Agora 1: The Order of the Oceans and Changes in Lawmaking
The UN Convention on the Law of the Sea (UNCLOS) has been characterized as a ‘constitution’, addressing all issues relating to the governance of the oceans. Now after more than a quarter of a century in force, and given current challenges in the law of the sea, the question arises as to whether it can still serve its purpose as a useful framework, or whether it has become an obstacle to progress.
• Is there a need for new or different approaches to lawmaking in ocean affairs? What could such an approach be; and how would it relate to the oft-acclaimed ‘unified’ character of the UNCLOS and the vital importance of preserving its integrity’? What are the risks associated with ‘unpacking’ parts of the ‘package deal’ of UNCLOS?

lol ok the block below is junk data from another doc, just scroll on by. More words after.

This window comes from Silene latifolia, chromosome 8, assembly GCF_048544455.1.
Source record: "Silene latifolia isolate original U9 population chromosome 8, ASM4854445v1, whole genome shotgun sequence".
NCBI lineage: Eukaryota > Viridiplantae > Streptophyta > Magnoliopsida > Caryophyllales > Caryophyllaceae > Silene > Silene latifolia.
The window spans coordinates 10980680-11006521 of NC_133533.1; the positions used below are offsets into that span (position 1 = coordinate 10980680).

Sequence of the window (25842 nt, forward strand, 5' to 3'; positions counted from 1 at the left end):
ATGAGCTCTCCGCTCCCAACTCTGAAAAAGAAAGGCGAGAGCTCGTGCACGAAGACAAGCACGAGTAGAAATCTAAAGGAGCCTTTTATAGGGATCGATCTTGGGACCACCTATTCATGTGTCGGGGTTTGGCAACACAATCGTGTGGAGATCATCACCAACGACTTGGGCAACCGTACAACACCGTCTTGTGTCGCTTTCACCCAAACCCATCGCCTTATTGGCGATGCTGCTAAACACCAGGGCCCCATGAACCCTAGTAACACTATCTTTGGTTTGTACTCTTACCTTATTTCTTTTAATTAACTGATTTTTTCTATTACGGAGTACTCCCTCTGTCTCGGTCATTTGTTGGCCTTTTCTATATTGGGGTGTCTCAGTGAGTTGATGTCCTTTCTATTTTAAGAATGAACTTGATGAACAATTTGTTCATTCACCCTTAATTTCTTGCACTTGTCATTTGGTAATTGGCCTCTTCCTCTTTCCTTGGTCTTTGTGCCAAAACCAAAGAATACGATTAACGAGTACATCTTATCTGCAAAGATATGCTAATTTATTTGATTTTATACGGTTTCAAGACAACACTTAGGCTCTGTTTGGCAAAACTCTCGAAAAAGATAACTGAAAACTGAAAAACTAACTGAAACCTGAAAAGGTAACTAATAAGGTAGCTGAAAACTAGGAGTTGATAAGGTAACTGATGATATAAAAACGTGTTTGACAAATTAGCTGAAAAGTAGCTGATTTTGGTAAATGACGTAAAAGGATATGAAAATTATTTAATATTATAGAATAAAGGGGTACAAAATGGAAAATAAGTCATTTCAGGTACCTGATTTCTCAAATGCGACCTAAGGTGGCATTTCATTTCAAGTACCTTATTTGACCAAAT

• What are the prospects for innovative interpretations of UNCLOS? Are there any limits to further developments of the law through the adoption of new ‘implementing agreements’?
• What role does jurisprudence (ITLOS, ICJ, arbitral tribunals) play in the development of the law of the sea?
Agora 2: Sustainable Development and Changes in Lawmaking
The concept of sustainable development has been central to the development of international law on environment-related matters since the early 1990s. This concept has now become even broader, essentially covering most social aspects of human life, the natural environment and the use of natural resources. Such an expansion is evident from Agenda 2030 and the United Nations Sustainable Development Goals (SDGs). Nevertheless, although sustainable development also includes economic and social matters (including human rights), the environmental dimension has always been key, and the scientific research upon which policies and laws are based is increasingly concerned with issues to do with climate change and biodiversity.